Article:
• JapanVisitor also has a really great little article on the palace grounds with lots of links for additional info and transportation.
  • Video footage of the Heijo-kyo Tempyo Festival at the palace in 2014. Also demonstrating the beautiful traditional garments of the 8th century period.

Todai-ji Temple  (東大寺)

The Todai-ji Buddhist Temple is one of the highlights of Nara. It houses the world’s largest bronze statue of Buddha, known as Vairocana. In 743 AD, Emperor Shomu commissioned the construction of the Buddha Statue and soon thereafter the Great Buddha Hall was erected around the statue. The temple  is home to Japan’s Kegon school of Buddhism and preserves many cultural treasures such as traditional rituals for peace and prosperity.

Todai-ji Temple is more than just a wooden building with a bronze statue. The spirit and teachings have endured almost 1,300 years with the Temple and Pagodas having been restored or totally reconstructed due to destruction from earthquakes and fires from warring clans.  If you are interested in learning more about the history of Nara, the temples and shrines, the prefecture had an audio guide published in English and Mandarin and made available for free on the iTunes store!

I really enjoyed my trip to Todai-ji Temple and the 600 Yen admission to see the Great Buddha Hall was totally worth it. There are so many temples and shrines in Japan, it becomes a little boring and repetitive to see each town’s precious landmarks. But even after weeks of touring around Kyoto’s ancient sights, walking around Nara Park was really special. It’s so peaceful and very child friendly with all the friendly deer. Although the main Todai-ji Temple was a bit crowded, the day trip turned out to be pretty relaxing. Because Nara is so close to Osaka and Kyoto, I look forward to returning again one day soon! A big thank you to Fred and Gert for letting me tag along and for their awesome photos!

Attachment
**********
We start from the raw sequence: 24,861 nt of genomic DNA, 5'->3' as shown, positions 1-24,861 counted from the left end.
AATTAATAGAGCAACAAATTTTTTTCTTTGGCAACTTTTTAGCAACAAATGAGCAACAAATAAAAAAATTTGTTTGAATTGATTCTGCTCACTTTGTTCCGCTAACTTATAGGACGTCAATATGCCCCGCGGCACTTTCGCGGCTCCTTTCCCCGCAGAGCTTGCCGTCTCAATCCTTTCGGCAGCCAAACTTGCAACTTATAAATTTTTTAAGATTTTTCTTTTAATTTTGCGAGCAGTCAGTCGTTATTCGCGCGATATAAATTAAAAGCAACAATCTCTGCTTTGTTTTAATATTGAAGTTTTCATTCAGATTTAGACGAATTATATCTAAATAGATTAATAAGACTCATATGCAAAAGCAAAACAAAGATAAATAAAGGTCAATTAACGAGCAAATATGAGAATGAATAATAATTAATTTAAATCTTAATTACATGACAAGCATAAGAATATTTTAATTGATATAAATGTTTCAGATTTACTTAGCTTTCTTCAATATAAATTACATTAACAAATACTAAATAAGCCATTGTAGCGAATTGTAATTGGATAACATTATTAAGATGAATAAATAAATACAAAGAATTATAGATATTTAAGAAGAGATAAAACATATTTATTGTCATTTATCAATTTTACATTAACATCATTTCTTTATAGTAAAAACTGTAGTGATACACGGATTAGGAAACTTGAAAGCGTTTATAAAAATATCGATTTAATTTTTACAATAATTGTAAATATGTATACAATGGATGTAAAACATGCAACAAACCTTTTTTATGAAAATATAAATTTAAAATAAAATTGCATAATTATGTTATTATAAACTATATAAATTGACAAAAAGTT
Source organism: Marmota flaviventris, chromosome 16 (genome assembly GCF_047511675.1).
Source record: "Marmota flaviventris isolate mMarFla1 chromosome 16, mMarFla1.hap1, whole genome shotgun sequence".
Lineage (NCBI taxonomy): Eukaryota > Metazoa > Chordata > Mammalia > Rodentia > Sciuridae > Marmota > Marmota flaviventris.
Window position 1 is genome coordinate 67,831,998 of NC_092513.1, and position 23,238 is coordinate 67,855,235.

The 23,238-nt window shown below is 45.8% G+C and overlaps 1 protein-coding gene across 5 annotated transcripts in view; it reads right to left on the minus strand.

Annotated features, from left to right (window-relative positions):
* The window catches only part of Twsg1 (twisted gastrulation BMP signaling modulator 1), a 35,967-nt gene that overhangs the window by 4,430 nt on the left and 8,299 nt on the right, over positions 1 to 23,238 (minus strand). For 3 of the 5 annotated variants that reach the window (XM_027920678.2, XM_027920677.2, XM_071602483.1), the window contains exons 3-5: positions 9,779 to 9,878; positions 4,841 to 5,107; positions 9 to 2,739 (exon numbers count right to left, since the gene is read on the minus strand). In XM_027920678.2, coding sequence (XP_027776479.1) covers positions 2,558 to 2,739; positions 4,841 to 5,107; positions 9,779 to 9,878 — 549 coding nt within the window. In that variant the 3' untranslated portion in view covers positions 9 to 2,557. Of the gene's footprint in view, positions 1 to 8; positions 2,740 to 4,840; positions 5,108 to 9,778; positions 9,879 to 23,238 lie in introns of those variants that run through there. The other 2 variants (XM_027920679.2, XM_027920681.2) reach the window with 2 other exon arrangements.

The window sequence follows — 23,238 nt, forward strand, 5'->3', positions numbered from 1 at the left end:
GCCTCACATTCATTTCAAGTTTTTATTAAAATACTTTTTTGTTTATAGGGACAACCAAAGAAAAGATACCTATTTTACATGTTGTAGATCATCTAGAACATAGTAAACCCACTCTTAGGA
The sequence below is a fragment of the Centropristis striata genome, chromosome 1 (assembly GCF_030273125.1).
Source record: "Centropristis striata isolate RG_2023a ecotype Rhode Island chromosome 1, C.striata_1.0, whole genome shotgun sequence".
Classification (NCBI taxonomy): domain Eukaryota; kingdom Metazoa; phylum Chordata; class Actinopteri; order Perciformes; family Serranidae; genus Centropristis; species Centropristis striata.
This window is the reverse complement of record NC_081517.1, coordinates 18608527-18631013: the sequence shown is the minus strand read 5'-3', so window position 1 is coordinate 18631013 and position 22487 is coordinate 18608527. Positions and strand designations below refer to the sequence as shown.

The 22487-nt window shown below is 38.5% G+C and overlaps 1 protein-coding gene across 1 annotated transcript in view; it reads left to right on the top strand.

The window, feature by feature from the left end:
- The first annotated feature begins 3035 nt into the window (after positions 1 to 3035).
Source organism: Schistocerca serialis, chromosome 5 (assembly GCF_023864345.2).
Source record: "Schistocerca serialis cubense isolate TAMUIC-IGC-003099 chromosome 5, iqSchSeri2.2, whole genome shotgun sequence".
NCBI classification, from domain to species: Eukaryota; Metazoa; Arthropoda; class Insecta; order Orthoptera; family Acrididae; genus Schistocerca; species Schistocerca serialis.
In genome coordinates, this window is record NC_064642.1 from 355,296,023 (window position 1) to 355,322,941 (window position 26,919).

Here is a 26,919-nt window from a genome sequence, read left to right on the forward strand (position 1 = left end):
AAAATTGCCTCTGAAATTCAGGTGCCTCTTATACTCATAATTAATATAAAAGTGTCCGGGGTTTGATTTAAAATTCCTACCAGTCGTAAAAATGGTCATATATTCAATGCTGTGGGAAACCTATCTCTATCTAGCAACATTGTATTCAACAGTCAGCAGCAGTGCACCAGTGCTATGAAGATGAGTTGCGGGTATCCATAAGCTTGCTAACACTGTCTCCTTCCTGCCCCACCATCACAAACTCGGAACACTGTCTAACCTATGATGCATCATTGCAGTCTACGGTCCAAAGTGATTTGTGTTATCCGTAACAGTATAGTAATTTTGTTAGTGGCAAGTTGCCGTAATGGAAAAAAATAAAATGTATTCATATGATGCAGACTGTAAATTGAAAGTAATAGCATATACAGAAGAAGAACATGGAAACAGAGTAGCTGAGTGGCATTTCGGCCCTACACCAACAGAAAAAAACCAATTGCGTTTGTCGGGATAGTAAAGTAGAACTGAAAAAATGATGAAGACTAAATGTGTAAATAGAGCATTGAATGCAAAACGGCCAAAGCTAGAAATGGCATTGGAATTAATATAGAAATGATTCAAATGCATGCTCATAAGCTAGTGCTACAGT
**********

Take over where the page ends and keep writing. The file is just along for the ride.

Quick Resources

Additional Documentary

Nara Japan, April 20th 2016

Directions to Kintetsu Nara Station from Kyoto

  1. From Kyoto Central Station
  2. Take the Kintetsu-Limited Express for 1,130 Yen for 36 minutes
  3. Get off at Kintetsu Nara Station
  4. Walk West to Heijo Palace or East to Nara Park
Nara Station

 Directions to Kintetsu Nara Station from Osaka

  1. From Osaka Nambai Station
  2. Take the Kintetsu-Nara Line for 560 Yen for 43 minutes
  3. Get off at Kintetsu Nara Station
  4. Walk West to Heijo Palace or East to Nara Park